I am happy that Osama Bin Laden is dead. For almost a decade I have wished for this even though it feels wrong somehow, in my secret heart, to long for the demise of another human being. Even so, even though I'm glad he's gone, I am troubled at gatherings of Americans who rejoice in death because these displays seem too much like others burning flags and chanting happily when ill befalls us. I myself have not chanted with glee today, but happy I am. Because of you, Mr. Bin Laden, I now grip a pen every time I fly, fully prepared to jam it into the eye of a terrorist who rises in the seat next to me with plans to take down the airplane. Because of you, I now consider the possibility of a bridge disappearing beneath me, or that a bomb might explode in a hotel where I am upstairs brushing my teeth. I was raised to believe it is wrong to wish harm to others. Nevertheless, I am happy that Navy Seals, as Tony Soprano might say, popped a cap in your ass. You had this one coming, my secret heart notwithstanding.
There are those who feel that America, the Great And Evil Empire, was also asking for it, "it" being the global pillaging of oil, the killing of innocents, and the skulking of scary and dark-hooded CIA agents that ultimately resulted in our getting a comeuppance on 9/11. I am not one of those people. With all due humility, I have traveled the world and without exception have figuratively, if not literally, kissed the floor of John F. Kennedy Airport every time I've come home. Yes, America has its problems. Our foreign and political policies are not always as noble as we might like them to be. The alternative, however, is more scary and dark than any CIA agent could conjure. Bin Laden and his cohorts were and are not terrorizing the world because our drones have killed innocents. They are not terrorizing the world because of oil. Their mission, in my humble opinion, is to change our way of life, to strip our freedom and put a veil over my head, to cut off the hands of a man who steals bread. They are not tenants of Islam. They are tenants of fear and power and death. For this, Osama Bin Laden deserved to die badly in a Pakistani bedroom. And I am glad, although he might not have done the same for me, that we gave him a decent burial. To have flung his corpse from a helicopter into the ocean would have shown the world that we, like our enemies, also are barbarians.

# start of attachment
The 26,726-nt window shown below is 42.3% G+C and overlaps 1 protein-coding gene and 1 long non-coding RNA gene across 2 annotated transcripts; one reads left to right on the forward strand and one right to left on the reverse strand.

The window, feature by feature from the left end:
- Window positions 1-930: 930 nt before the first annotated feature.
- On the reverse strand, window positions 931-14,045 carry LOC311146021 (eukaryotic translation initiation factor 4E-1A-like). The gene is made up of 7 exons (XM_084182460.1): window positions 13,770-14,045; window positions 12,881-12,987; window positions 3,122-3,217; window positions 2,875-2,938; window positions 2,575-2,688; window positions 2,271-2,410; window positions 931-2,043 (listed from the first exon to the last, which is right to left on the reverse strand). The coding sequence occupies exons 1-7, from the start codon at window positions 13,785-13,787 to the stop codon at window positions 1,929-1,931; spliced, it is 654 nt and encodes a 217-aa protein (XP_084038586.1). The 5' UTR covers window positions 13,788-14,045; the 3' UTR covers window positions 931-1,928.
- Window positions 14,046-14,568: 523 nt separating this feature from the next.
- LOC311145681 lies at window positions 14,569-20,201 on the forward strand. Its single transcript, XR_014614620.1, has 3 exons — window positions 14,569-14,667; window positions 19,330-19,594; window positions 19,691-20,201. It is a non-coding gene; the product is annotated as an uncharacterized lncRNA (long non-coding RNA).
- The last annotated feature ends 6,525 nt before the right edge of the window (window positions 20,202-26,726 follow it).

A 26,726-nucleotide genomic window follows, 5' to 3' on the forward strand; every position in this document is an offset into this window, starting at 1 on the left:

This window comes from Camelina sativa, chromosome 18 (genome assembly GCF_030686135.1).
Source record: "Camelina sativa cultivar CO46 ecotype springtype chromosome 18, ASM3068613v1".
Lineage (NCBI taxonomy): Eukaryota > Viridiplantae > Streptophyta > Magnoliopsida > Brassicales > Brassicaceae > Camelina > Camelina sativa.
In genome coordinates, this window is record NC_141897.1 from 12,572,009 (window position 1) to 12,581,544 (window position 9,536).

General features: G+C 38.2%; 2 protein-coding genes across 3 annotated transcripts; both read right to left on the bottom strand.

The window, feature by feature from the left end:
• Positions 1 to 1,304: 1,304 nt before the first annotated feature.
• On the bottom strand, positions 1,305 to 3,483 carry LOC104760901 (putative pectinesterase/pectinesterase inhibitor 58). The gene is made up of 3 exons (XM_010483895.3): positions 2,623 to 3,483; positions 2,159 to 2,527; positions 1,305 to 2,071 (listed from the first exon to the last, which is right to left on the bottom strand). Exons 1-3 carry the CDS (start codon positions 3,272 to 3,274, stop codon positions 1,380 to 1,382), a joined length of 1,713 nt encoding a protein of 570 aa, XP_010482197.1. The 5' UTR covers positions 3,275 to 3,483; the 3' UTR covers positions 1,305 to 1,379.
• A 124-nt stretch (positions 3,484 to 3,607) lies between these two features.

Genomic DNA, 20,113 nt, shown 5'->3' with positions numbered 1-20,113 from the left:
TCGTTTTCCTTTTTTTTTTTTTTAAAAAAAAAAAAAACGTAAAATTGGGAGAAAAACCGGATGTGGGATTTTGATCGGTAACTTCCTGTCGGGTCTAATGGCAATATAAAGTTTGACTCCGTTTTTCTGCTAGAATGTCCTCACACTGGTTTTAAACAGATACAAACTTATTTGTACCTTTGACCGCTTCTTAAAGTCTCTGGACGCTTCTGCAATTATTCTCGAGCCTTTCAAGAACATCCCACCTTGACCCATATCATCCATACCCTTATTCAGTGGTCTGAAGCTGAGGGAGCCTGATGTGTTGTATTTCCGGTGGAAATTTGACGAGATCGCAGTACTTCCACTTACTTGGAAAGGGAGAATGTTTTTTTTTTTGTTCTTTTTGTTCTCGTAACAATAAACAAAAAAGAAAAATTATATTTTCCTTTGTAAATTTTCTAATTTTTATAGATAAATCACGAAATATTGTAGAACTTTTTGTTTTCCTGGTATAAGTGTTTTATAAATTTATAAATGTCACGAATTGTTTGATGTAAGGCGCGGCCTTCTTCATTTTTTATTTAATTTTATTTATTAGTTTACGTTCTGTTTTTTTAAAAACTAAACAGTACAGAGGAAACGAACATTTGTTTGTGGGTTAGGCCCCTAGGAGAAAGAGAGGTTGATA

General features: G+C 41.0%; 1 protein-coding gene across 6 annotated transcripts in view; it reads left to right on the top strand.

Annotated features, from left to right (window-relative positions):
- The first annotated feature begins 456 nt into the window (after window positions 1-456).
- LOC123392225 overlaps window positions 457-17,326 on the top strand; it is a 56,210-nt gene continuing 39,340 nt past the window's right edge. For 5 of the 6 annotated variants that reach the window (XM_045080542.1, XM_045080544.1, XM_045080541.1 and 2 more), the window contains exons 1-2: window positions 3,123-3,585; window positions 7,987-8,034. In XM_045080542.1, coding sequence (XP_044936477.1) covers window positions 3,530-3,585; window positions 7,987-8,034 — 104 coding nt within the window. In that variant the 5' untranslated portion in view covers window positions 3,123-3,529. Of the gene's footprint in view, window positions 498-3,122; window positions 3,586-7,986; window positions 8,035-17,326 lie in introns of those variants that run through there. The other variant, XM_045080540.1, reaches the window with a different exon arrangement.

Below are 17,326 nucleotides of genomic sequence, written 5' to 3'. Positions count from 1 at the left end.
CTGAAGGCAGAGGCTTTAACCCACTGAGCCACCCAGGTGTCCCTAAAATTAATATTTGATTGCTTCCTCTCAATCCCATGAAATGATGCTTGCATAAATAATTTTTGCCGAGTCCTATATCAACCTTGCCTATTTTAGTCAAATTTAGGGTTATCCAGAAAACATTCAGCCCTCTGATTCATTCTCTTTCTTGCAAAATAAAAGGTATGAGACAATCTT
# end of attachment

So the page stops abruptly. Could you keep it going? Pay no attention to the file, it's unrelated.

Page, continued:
Today my friend Gloria said she hadn't realized until now that Bin Laden's lurking somewhere in the Mideast had been a rock in her shoe, and closure for 9/11 a nagging dream. She hoped, as did I, that he was hungry and cold in a dripping cave. He was not. Instead, he was comfortable in a million-dollar compound, his wives and thugs around him, turning his face to the sun behind 18-foot walls and razor wire. In the end, the good guys won, for surely on Sunday American soldiers and President Barack Obama and his team were the good guys. The path is not opening now to green valleys and blue skies, but at least the rock in our shoe is gone and the journey is a little easier.
For me, with the smell of roasting flesh still and always in my mind, justice has been served. I hope my fireman in the Long Island bar, wherever he is, can at last sleep easy tonight.